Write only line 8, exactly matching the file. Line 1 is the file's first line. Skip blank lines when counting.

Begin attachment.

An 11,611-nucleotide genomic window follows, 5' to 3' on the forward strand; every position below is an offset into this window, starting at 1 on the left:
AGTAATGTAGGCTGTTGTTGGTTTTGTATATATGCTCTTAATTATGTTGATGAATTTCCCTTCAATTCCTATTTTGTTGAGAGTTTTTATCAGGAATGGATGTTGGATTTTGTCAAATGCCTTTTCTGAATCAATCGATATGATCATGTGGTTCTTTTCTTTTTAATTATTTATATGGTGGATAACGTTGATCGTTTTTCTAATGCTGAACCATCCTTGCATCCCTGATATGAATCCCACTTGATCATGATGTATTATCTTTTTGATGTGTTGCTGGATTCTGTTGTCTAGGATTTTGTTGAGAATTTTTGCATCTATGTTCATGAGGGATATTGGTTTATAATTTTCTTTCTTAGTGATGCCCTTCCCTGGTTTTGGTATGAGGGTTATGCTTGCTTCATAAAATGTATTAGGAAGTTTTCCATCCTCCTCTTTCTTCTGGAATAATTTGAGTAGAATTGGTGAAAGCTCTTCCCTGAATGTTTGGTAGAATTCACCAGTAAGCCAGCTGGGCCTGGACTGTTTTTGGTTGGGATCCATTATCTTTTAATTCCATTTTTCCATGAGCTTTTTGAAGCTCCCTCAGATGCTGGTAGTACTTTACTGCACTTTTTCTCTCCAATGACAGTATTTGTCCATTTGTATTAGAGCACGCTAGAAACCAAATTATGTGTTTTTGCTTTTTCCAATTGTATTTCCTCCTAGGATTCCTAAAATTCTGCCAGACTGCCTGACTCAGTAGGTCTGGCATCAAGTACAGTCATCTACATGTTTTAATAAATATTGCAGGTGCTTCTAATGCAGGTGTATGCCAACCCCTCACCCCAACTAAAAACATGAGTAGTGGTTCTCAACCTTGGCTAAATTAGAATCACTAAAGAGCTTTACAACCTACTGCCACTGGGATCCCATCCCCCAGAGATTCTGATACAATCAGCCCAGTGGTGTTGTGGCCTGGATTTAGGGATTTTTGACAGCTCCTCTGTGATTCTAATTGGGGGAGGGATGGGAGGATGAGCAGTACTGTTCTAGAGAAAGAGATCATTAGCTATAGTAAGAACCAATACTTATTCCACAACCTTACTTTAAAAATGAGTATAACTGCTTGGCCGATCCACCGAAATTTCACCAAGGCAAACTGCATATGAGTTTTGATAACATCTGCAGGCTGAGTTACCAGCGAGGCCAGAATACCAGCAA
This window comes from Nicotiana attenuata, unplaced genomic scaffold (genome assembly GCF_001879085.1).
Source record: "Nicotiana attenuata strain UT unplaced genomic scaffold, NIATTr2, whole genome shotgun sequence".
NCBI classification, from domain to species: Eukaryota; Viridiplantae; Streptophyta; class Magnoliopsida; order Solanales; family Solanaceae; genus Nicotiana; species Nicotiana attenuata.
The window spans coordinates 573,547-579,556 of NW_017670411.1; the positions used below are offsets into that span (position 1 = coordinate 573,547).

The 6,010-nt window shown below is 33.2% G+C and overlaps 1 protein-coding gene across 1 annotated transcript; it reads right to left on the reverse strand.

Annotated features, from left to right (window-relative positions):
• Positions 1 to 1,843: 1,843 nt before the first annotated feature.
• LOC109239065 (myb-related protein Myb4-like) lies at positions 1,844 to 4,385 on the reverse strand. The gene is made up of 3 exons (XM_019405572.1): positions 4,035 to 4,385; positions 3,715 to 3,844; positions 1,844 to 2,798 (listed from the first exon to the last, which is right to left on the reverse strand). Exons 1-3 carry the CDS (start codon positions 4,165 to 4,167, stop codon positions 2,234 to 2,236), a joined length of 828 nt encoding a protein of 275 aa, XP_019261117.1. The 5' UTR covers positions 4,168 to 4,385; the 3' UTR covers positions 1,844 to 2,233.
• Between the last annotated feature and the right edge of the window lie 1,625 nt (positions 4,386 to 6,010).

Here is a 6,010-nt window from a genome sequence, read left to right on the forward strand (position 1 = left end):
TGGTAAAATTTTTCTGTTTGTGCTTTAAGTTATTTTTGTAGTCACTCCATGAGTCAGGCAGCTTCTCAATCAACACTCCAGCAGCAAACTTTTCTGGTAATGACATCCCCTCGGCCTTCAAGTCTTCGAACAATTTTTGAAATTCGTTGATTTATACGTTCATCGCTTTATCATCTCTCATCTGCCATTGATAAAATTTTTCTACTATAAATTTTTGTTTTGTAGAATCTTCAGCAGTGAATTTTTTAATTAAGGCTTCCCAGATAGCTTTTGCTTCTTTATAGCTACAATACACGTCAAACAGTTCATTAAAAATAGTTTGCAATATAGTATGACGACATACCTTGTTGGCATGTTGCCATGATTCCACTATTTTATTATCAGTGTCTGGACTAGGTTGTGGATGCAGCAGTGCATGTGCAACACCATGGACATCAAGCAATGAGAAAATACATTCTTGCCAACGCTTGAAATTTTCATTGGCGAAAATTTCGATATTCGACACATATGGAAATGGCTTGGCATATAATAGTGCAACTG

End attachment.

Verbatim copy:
Annotated features, from left to right (window-relative positions):